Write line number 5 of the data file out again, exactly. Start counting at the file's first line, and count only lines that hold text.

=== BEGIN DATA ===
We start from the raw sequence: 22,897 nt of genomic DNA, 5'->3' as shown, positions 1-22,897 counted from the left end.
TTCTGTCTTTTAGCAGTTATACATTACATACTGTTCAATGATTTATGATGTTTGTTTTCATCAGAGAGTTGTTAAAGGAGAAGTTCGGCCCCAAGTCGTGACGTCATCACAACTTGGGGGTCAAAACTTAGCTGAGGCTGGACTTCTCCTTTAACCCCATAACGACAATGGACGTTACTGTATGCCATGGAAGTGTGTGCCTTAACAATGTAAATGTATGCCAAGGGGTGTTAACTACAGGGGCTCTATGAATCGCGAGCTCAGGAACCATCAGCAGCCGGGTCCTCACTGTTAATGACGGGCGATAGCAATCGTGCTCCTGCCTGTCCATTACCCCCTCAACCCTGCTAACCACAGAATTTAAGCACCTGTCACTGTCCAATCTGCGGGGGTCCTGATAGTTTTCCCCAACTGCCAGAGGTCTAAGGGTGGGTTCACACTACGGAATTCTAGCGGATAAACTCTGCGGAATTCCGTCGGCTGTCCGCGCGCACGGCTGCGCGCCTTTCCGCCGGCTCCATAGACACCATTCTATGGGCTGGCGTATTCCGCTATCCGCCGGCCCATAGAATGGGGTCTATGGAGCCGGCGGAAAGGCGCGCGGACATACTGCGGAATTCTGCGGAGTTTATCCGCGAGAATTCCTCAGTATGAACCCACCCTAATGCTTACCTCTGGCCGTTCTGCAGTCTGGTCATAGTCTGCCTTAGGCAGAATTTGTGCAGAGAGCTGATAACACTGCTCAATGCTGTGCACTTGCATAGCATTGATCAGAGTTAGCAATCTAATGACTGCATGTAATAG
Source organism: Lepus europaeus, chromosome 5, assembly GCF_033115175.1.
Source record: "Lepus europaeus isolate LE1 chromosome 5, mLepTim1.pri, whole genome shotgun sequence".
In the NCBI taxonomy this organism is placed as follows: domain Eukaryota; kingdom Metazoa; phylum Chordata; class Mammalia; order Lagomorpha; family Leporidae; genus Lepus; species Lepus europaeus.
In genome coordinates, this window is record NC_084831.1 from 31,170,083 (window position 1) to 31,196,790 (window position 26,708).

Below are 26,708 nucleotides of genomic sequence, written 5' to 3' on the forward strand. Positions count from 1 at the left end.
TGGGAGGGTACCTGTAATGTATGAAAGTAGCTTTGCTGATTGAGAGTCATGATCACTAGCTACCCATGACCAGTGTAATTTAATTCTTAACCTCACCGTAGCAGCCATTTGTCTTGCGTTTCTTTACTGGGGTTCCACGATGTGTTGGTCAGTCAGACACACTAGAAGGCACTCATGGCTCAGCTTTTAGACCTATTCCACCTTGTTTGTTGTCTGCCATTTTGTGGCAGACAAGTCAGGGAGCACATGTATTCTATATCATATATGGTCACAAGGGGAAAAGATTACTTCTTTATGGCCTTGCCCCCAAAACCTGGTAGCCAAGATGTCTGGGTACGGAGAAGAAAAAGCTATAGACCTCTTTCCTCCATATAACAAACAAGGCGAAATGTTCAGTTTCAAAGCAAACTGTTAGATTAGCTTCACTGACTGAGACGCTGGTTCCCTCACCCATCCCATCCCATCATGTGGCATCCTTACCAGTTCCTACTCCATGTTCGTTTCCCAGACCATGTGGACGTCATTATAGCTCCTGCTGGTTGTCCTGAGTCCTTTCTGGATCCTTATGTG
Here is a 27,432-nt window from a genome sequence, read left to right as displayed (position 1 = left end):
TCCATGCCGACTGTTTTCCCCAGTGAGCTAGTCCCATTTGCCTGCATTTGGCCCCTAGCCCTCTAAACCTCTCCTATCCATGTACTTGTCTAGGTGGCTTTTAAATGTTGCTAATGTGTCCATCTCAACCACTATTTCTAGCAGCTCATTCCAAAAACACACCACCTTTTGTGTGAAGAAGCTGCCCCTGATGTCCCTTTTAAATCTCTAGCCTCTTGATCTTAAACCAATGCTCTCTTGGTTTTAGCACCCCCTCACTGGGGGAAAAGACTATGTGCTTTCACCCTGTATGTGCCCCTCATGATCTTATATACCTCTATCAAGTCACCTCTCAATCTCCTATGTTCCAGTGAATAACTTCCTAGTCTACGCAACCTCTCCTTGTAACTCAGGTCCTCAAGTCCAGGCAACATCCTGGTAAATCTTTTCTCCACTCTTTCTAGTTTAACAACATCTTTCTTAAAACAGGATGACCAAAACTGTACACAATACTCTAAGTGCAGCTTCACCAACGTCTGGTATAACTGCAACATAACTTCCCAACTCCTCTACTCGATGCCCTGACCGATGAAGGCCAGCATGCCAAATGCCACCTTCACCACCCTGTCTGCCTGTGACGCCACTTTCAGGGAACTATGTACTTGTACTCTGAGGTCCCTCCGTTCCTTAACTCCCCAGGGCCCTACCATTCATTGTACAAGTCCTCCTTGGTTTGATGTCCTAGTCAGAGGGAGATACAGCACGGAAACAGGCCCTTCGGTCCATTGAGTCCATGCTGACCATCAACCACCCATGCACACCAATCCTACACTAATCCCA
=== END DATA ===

In the NCBI taxonomy this organism is placed as follows: domain Eukaryota; kingdom Metazoa; phylum Chordata; class Mammalia; order Lagomorpha; family Leporidae; genus Lepus; species Lepus europaeus.